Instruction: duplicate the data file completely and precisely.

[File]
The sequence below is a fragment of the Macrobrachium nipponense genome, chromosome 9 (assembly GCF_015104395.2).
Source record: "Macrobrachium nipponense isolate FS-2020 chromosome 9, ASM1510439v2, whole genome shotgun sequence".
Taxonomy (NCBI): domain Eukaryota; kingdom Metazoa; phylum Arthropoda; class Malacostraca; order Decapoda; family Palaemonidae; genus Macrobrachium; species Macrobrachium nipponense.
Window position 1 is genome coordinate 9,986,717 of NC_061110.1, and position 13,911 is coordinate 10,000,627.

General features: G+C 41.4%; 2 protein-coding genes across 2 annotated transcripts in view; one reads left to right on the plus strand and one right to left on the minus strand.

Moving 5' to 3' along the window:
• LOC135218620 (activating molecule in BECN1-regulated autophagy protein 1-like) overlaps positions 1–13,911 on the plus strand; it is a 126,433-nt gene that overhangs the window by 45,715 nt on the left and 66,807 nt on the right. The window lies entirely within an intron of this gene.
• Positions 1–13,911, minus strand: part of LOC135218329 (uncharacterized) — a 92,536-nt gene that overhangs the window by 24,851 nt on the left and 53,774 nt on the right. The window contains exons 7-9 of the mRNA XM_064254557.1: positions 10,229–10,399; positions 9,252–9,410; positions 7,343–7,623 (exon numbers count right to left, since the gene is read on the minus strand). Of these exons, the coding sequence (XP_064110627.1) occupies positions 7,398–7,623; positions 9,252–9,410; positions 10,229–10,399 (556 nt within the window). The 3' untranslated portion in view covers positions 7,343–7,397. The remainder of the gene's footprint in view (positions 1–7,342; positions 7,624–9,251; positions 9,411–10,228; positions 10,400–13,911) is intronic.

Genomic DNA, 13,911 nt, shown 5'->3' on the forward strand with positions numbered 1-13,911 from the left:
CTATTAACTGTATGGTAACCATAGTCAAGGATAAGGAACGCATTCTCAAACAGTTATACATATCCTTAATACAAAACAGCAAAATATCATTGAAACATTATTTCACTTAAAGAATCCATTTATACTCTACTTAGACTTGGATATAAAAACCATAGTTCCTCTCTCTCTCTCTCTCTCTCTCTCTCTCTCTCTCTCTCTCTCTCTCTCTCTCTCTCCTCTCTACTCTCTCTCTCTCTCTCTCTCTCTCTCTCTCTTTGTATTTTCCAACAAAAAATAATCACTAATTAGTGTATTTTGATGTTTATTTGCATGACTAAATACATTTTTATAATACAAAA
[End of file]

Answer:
The sequence below is a fragment of the Macrobrachium nipponense genome, chromosome 9 (assembly GCF_015104395.2).
Source record: "Macrobrachium nipponense isolate FS-2020 chromosome 9, ASM1510439v2, whole genome shotgun sequence".
Taxonomy (NCBI): domain Eukaryota; kingdom Metazoa; phylum Arthropoda; class Malacostraca; order Decapoda; family Palaemonidae; genus Macrobrachium; species Macrobrachium nipponense.
Window position 1 is genome coordinate 9,986,717 of NC_061110.1, and position 13,911 is coordinate 10,000,627.

General features: G+C 41.4%; 2 protein-coding genes across 2 annotated transcripts in view; one reads left to right on the plus strand and one right to left on the minus strand.

Moving 5' to 3' along the window:
• LOC135218620 (activating molecule in BECN1-regulated autophagy protein 1-like) overlaps positions 1–13,911 on the plus strand; it is a 126,433-nt gene that overhangs the window by 45,715 nt on the left and 66,807 nt on the right. The window lies entirely within an intron of this gene.
• Positions 1–13,911, minus strand: part of LOC135218329 (uncharacterized) — a 92,536-nt gene that overhangs the window by 24,851 nt on the left and 53,774 nt on the right. The window contains exons 7-9 of the mRNA XM_064254557.1: positions 10,229–10,399; positions 9,252–9,410; positions 7,343–7,623 (exon numbers count right to left, since the gene is read on the minus strand). Of these exons, the coding sequence (XP_064110627.1) occupies positions 7,398–7,623; positions 9,252–9,410; positions 10,229–10,399 (556 nt within the window). The 3' untranslated portion in view covers positions 7,343–7,397. The remainder of the gene's footprint in view (positions 1–7,342; positions 7,624–9,251; positions 9,411–10,228; positions 10,400–13,911) is intronic.

Genomic DNA, 13,911 nt, shown 5'->3' on the forward strand with positions numbered 1-13,911 from the left:
CTATTAACTGTATGGTAACCATAGTCAAGGATAAGGAACGCATTCTCAAACAGTTATACATATCCTTAATACAAAACAGCAAAATATCATTGAAACATTATTTCACTTAAAGAATCCATTTATACTCTACTTAGACTTGGATATAAAAACCATAGTTCCTCTCTCTCTCTCTCTCTCTCTCTCTCTCTCTCTCTCTCTCTCTCTCTCTCTCTCTCCTCTCTACTCTCTCTCTCTCTCTCTCTCTCTCTCTCTCTTTGTATTTTCCAACAAAAAATAATCACTAATTAGTGTATTTTGATGTTTATTTGCATGACTAAATACATTTTTATAATACAAAA